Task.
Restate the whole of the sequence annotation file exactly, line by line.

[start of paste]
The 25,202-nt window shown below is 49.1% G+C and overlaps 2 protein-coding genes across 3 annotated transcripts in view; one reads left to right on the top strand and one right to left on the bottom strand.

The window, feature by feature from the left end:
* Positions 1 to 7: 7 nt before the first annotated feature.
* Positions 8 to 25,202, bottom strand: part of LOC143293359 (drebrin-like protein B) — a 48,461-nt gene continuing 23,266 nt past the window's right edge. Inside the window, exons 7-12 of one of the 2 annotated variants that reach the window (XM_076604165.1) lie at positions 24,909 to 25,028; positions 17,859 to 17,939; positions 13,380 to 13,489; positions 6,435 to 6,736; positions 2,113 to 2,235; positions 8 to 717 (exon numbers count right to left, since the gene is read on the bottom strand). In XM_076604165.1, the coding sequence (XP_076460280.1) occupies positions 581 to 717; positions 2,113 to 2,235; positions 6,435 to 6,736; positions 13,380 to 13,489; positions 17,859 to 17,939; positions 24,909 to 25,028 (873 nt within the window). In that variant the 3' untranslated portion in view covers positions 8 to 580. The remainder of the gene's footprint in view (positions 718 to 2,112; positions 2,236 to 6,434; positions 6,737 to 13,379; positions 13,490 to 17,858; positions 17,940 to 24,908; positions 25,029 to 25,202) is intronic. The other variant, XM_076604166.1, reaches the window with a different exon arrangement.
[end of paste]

The 25,202-nt window shown below is 49.1% G+C and overlaps 2 protein-coding genes across 3 annotated transcripts in view; one reads left to right on the top strand and one right to left on the bottom strand.

The window, feature by feature from the left end:
* Positions 1 to 7: 7 nt before the first annotated feature.
* Positions 8 to 25,202, bottom strand: part of LOC143293359 (drebrin-like protein B) — a 48,461-nt gene continuing 23,266 nt past the window's right edge. Inside the window, exons 7-12 of one of the 2 annotated variants that reach the window (XM_076604165.1) lie at positions 24,909 to 25,028; positions 17,859 to 17,939; positions 13,380 to 13,489; positions 6,435 to 6,736; positions 2,113 to 2,235; positions 8 to 717 (exon numbers count right to left, since the gene is read on the bottom strand). In XM_076604165.1, the coding sequence (XP_076460280.1) occupies positions 581 to 717; positions 2,113 to 2,235; positions 6,435 to 6,736; positions 13,380 to 13,489; positions 17,859 to 17,939; positions 24,909 to 25,028 (873 nt within the window). In that variant the 3' untranslated portion in view covers positions 8 to 580. The remainder of the gene's footprint in view (positions 718 to 2,112; positions 2,236 to 6,434; positions 6,737 to 13,379; positions 13,490 to 17,858; positions 17,940 to 24,908; positions 25,029 to 25,202) is intronic. The other variant, XM_076604166.1, reaches the window with a different exon arrangement.